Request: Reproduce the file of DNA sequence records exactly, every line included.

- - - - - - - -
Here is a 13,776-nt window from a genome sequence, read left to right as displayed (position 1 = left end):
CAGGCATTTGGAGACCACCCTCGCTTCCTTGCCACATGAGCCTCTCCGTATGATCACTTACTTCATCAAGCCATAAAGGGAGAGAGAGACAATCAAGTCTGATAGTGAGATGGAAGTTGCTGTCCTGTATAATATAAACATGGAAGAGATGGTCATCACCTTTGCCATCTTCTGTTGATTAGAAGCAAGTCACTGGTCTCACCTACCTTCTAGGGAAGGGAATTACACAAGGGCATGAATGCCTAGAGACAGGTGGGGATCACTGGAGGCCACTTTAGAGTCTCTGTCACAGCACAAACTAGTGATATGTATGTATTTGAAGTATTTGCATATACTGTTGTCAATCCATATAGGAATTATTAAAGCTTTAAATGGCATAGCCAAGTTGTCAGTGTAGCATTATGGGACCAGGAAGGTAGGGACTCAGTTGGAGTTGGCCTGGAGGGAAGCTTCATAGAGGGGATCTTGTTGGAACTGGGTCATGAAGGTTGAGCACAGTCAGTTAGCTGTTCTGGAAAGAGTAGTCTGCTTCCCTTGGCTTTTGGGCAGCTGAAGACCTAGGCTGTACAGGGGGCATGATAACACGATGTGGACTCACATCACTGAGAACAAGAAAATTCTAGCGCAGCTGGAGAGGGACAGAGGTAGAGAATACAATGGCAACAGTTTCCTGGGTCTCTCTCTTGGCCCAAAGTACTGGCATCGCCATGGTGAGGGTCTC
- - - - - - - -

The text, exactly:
Here is a 13,776-nt window from a genome sequence, read left to right as displayed (position 1 = left end):
CAGGCATTTGGAGACCACCCTCGCTTCCTTGCCACATGAGCCTCTCCGTATGATCACTTACTTCATCAAGCCATAAAGGGAGAGAGAGACAATCAAGTCTGATAGTGAGATGGAAGTTGCTGTCCTGTATAATATAAACATGGAAGAGATGGTCATCACCTTTGCCATCTTCTGTTGATTAGAAGCAAGTCACTGGTCTCACCTACCTTCTAGGGAAGGGAATTACACAAGGGCATGAATGCCTAGAGACAGGTGGGGATCACTGGAGGCCACTTTAGAGTCTCTGTCACAGCACAAACTAGTGATATGTATGTATTTGAAGTATTTGCATATACTGTTGTCAATCCATATAGGAATTATTAAAGCTTTAAATGGCATAGCCAAGTTGTCAGTGTAGCATTATGGGACCAGGAAGGTAGGGACTCAGTTGGAGTTGGCCTGGAGGGAAGCTTCATAGAGGGGATCTTGTTGGAACTGGGTCATGAAGGTTGAGCACAGTCAGTTAGCTGTTCTGGAAAGAGTAGTCTGCTTCCCTTGGCTTTTGGGCAGCTGAAGACCTAGGCTGTACAGGGGGCATGATAACACGATGTGGACTCACATCACTGAGAACAAGAAAATTCTAGCGCAGCTGGAGAGGGACAGAGGTAGAGAATACAATGGCAACAGTTTCCTGGGTCTCTCTCTTGGCCCAAAGTACTGGCATCGCCATGGTGAGGGTCTC